On appeal from the Department of Veterans Affairs (VA) Regional Office in Nashville, Tennessee
1. Entitlement to service connection for right foot hallux valgus, to include as secondary to service-connected left foot hallux valgus.
2. Entitlement to service connection for a cervical spine disability.
(The issues of entitlement to vocational rehabilitation training benefits under the provisions of Chapter 31 of Title 3 8 of the United States Code, entitlement to an initial rating in excess of IO percent for hallux valgus, left foot, and entitlement to reimbursement of unauthorized medical expenses incurred at Methodist North Surgery Center on August 7, 2006 for service-connected left foot hallux valgus area are the subjects of separate decisions of the Board).
Appellant represented by: [redacted]
WITNESS AT HEARING ON APPEAL
ATTORNEY FOR THE BOARD
L. A. Rein, Counsel
The Veteran had active service from April 1982 to November 1986. Thereafter, he served in the Naval Reserves until 1996.
This appeal to th1e Board of Veterans Appeals (Board) arises from a May 2003 rating action that denied service connection for right foot hallux valgus, and an October 2004 rating action that denied service connection for a cervical spine disability.
In February 2006, the Veteran testified at a hearing before a decision review officer at the RO. In March 2008, the Veteran testified at a hearing before the undersigned Veterans Law Judge at the RO.
By decision of February 2009, the Board denied service connection for right foot hallux valgus and a cervical spine disability. The Veteran appealed this decision to the United States Court of Appeals for Veterans Claims. In a February 2010 order, the Court granted a February 2010 Joint Motion to vacate the Board's decision, specific to these two claims for service connection, and remanded the matter to the Board for compliance with the instructions in the Joint Motion.
In April 2011, the Board, in pertinent part, remanded these issues for additional development. Thereafter, in a June 2012 supplemental statement of the case, the RO continued th;! denial of these claims and returned the case to the Board for additional appellate consideration.
FINDINGS OF FACT
1. The competent evidence of record is at least in equipoise as to whether the Veteran's right foot hallux valgus is related to his service-connected left foot hallux valgus.
2. The competent evidence of record is at least in equipoise as to whether the Veteran's currenlt cervical spine disability is related to active service.
CONCLUSIONS OF LAW
1. Resolving all reasonable doubt in favor of the Veteran, the criteria for service connection for right foot hallux valgus, as secondary to service-connected left foot hallux valgus have been met. 38 U.S.C.A. §§ 1110, 1131 (West 2002 & Supp. 2012); 38 C.F.R. §§ 3.102, 3.303, 3.310 (2012).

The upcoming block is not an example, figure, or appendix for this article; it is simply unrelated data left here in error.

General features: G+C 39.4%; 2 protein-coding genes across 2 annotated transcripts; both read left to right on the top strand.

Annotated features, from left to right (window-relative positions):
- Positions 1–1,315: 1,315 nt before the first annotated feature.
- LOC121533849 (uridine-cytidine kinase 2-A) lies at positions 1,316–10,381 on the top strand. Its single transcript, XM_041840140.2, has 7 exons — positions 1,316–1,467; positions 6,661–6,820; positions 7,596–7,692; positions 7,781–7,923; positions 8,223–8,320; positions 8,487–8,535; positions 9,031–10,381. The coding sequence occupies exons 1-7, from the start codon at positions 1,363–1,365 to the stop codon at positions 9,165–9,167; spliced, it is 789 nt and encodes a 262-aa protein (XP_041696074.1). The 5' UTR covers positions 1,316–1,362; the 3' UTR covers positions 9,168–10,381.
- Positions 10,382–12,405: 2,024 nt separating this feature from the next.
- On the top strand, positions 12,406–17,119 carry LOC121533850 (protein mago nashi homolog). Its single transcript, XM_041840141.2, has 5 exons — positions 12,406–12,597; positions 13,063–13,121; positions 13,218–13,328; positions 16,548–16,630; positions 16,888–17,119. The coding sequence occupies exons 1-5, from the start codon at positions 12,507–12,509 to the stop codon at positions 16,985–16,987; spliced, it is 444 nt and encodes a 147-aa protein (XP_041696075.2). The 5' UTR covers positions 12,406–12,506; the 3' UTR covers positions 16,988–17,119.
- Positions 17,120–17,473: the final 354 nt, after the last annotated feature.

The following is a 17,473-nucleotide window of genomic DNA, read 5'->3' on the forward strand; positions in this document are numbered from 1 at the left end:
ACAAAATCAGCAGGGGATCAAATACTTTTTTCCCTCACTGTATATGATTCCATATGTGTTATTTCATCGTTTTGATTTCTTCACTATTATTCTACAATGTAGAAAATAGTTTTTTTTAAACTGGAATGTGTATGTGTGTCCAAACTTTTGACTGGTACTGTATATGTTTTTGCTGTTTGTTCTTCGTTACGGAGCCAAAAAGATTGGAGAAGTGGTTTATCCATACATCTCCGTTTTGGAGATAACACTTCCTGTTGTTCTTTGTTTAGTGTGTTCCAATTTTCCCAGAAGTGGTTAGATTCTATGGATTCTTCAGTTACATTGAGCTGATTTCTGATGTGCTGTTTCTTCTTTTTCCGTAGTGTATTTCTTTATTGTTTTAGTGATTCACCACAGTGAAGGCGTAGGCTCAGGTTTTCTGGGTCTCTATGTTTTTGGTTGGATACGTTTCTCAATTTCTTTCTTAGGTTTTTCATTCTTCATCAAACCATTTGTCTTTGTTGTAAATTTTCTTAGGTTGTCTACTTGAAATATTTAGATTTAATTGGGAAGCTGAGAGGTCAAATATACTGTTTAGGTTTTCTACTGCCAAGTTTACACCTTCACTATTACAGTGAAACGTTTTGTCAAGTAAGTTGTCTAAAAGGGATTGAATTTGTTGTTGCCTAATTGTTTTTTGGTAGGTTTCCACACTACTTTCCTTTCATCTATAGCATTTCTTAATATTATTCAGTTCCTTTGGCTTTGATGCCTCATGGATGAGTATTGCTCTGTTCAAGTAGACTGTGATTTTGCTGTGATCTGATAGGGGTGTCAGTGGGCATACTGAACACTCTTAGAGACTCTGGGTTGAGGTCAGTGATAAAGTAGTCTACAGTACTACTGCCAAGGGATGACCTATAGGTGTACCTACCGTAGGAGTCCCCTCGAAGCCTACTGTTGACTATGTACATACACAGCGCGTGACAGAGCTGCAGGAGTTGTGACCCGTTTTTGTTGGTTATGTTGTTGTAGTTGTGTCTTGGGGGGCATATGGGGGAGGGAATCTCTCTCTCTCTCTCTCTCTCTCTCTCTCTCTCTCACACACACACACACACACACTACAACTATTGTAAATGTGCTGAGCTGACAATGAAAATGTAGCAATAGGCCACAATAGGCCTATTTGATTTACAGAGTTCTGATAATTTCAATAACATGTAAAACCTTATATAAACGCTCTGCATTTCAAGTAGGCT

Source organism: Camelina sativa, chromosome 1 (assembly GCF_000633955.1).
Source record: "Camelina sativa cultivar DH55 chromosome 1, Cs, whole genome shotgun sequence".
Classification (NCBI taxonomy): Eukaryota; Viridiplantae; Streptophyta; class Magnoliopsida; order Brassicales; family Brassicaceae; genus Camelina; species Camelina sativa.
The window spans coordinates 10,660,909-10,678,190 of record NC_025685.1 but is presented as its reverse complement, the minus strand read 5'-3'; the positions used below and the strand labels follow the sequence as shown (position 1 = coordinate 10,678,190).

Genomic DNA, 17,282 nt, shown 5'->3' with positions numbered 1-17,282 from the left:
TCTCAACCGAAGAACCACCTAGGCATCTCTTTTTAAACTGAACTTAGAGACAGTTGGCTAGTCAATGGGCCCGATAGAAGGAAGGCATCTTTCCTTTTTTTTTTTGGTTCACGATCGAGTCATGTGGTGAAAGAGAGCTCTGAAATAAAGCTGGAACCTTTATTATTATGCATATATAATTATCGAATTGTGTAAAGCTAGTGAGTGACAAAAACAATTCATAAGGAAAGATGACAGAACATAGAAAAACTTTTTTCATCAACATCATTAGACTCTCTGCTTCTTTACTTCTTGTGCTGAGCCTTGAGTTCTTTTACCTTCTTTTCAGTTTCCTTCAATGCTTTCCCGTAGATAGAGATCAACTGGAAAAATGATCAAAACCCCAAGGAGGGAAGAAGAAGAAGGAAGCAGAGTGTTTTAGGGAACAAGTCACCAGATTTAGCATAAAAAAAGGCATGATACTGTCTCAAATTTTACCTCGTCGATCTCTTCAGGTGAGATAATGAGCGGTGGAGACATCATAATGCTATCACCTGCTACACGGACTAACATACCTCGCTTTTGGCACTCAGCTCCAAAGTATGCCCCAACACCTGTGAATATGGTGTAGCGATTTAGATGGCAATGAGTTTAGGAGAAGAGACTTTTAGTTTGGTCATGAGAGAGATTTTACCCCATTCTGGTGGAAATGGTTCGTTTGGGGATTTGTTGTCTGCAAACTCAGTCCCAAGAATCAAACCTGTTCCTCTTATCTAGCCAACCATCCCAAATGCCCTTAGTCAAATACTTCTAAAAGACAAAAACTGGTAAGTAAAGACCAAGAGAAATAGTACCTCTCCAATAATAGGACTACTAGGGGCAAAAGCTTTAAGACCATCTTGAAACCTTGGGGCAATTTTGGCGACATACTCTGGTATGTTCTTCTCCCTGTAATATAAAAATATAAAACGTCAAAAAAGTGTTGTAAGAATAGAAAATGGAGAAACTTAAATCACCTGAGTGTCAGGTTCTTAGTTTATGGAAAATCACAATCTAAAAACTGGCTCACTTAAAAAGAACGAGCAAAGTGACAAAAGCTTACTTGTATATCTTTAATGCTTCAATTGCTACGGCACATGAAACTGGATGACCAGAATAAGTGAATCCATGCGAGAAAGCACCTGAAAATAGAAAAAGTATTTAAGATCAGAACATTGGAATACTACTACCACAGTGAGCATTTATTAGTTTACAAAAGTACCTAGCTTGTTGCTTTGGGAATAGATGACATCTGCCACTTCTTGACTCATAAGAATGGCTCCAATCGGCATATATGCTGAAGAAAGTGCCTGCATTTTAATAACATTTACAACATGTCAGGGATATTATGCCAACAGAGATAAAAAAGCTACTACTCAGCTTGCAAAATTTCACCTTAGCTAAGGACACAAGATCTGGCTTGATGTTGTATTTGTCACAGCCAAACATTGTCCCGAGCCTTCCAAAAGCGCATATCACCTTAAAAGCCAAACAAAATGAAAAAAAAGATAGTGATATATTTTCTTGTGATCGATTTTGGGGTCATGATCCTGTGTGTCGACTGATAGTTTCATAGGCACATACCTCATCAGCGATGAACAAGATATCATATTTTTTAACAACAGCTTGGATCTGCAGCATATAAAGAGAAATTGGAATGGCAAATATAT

2. Resolving all reasonable doubt in favor of the Veteran, the criteria for service connection for a cervical spine disability have been met. 38 U.S.C.A. §§ 1110, 1131 (West 2002 & Supp. 2012); 38 C.F.R. §§ 3.102, 3.303 (2012).
REASONS AND BASES FOR FINDINGS AND CONCLUSIONI. Duties to notify and assist
The Veterans Claims Assistance Act of 2000 (VCAA), codified at 38 U.S.C.A. §§ 5100 , 5102, 5103, 5103A, 5106, 5107, and 5126 (West 2002 & Supp. 2012) includes enhanced duties to notify and assist claimants for VA benefits. VA regulations implementing the VCAA have been codified, as amended at 38 C.F.R. §§ 3.102, 3.156(a), 3.159, and 3.326(a) (2012).
Given the favorable disposition of the Veteran's claims for service connection decided herein, the Board finds that all notification and development action needed to fairly adjudicate these claims has been accomplished.
II. Service connection
Service connection may be granted for disability resulting from disease or injury incurred in or aggravated during service. 38 U.S.C.A. § 1110 (West 2002); 38
C.F.R. § 3.303 (2012). That determination requires a finding of current disability that is related to an injury or disease in service. Watson v. Brown, 4 Vet. App. 309 (1993); Rabideau v. Derwinski, 2 Vet. App. 141 (1992). Service connection may be granted for a disability diagnosed after discharge, when all the evidence, including that pertinent to service, establishes that the disability is due to disease or injury that was incurred or aggravated in service. 38 C.F.R. § 3.303(d) (2012).
Service connection may be presumed for certain chronic diseases, including arthritis, which develop to a compensable degree within one year after discharge from service, even though there is no evidence of such disease during the period of service. That presumption is rebuttable by probative evidence to the contrary. 38 U.S.C.A. §§ 1101, 1112, 1113, 1137 (West 2002 & Supp. 2012); 38 C.F.R. 3.307, 3.309(a) (2012). However, as arthritis is not shown within a year after discharge from active service, the presumptions is not for application in this case. For such chronic diseases as specifically listed at 38 C.F .R. 3.309(a), including arthritis, service connection may also be established by chronicity and continuity of symptomatology. See 38 C.F.R. § 3.303(b); Walker v. Shinseki, 708 F.3d 1331 (Fed. Cir. 2013) (holding that the "chronic" in service and "continuous" post-service symptom presumptive provisions of 38 C.F.R. § 3.303(b) only apply to "chronic" diseases at 3.309(a)).